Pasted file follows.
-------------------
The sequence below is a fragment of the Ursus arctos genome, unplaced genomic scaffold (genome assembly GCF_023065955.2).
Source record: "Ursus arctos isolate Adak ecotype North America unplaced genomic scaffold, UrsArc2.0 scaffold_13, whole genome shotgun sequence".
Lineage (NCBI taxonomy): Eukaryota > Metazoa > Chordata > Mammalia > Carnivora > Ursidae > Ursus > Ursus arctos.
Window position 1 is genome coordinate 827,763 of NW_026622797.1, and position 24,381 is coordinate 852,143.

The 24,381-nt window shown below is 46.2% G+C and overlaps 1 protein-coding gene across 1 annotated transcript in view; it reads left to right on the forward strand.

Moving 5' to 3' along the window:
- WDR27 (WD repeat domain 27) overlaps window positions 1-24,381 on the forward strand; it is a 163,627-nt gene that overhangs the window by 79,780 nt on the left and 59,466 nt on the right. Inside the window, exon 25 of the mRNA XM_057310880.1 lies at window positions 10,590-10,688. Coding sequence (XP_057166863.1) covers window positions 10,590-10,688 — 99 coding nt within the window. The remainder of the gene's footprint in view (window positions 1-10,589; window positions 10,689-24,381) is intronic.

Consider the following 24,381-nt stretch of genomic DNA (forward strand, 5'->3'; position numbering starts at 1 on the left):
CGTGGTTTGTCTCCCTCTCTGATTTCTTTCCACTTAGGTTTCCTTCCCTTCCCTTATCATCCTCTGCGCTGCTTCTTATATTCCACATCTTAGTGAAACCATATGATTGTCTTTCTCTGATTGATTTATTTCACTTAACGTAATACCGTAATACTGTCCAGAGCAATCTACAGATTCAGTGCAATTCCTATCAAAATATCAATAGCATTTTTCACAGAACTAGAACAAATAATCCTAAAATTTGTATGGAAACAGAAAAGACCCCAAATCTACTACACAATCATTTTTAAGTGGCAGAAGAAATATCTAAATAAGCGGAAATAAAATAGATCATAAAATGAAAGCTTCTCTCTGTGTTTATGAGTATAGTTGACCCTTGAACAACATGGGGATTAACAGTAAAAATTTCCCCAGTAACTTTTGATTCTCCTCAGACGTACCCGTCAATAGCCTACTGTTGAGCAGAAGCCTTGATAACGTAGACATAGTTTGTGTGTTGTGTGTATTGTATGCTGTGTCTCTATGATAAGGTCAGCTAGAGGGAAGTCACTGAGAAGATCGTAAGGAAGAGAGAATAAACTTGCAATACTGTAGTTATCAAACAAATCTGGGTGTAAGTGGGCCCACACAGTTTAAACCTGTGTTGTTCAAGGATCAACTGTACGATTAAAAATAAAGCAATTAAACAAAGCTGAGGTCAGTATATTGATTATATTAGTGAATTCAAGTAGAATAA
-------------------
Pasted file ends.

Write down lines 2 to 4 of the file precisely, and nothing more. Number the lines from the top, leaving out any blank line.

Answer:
Source record: "Ursus arctos isolate Adak ecotype North America unplaced genomic scaffold, UrsArc2.0 scaffold_13, whole genome shotgun sequence".
Lineage (NCBI taxonomy): Eukaryota > Metazoa > Chordata > Mammalia > Carnivora > Ursidae > Ursus > Ursus arctos.
Window position 1 is genome coordinate 827,763 of NW_026622797.1, and position 24,381 is coordinate 852,143.